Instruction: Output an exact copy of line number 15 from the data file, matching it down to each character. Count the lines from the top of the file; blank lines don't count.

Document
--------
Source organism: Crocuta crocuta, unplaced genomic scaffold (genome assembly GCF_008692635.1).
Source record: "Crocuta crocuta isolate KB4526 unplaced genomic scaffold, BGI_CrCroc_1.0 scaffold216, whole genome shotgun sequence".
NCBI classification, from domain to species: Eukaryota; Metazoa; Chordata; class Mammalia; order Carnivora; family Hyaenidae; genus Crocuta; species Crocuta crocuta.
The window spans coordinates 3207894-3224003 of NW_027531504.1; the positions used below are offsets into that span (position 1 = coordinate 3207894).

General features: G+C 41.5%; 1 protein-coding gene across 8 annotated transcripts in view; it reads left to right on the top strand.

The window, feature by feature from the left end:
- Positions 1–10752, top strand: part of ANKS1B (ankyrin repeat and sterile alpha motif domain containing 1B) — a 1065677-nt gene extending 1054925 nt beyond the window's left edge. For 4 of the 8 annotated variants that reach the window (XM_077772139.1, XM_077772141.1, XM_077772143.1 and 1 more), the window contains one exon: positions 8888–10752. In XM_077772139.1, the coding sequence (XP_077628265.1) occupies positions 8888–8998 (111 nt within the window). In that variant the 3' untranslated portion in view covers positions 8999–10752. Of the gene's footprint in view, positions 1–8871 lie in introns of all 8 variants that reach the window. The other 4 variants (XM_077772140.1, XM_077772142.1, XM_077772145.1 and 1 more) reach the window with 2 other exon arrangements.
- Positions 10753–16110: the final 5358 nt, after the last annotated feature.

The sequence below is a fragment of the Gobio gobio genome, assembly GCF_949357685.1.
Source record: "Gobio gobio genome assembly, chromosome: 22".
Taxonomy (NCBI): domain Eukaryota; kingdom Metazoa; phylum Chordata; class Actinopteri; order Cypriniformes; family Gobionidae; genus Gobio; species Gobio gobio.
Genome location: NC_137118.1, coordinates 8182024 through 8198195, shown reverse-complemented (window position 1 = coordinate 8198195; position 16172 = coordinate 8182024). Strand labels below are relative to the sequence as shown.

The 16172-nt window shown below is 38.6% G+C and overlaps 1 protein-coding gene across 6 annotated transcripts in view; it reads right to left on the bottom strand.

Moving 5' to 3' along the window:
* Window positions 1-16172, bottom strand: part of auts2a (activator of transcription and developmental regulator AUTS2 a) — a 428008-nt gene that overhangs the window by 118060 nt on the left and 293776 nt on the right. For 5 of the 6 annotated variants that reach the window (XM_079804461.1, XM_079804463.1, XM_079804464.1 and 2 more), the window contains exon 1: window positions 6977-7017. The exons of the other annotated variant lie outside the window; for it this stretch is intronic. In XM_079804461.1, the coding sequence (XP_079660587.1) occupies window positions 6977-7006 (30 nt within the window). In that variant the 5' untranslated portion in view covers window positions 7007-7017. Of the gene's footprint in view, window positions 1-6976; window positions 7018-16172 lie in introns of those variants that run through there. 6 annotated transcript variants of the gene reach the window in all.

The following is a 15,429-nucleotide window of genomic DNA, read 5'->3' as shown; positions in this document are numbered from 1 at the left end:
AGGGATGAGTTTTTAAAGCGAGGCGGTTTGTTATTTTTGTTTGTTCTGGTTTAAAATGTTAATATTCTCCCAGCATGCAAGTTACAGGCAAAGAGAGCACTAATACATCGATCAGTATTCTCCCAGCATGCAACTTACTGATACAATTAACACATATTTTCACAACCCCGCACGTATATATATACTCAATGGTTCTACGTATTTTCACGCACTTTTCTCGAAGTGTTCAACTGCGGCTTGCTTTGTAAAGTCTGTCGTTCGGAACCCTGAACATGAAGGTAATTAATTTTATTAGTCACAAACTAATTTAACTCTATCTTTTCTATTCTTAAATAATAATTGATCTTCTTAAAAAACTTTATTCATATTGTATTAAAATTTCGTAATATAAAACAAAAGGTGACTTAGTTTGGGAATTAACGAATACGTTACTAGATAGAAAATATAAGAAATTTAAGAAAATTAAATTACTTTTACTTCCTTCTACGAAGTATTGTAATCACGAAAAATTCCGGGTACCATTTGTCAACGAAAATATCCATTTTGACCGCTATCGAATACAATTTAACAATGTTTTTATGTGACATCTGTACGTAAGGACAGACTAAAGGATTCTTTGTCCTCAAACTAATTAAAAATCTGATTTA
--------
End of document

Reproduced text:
* Window positions 1-16172, bottom strand: part of auts2a (activator of transcription and developmental regulator AUTS2 a) — a 428008-nt gene that overhangs the window by 118060 nt on the left and 293776 nt on the right. For 5 of the 6 annotated variants that reach the window (XM_079804461.1, XM_079804463.1, XM_079804464.1 and 2 more), the window contains exon 1: window positions 6977-7017. The exons of the other annotated variant lie outside the window; for it this stretch is intronic. In XM_079804461.1, the coding sequence (XP_079660587.1) occupies window positions 6977-7006 (30 nt within the window). In that variant the 5' untranslated portion in view covers window positions 7007-7017. Of the gene's footprint in view, window positions 1-6976; window positions 7018-16172 lie in introns of those variants that run through there. 6 annotated transcript variants of the gene reach the window in all.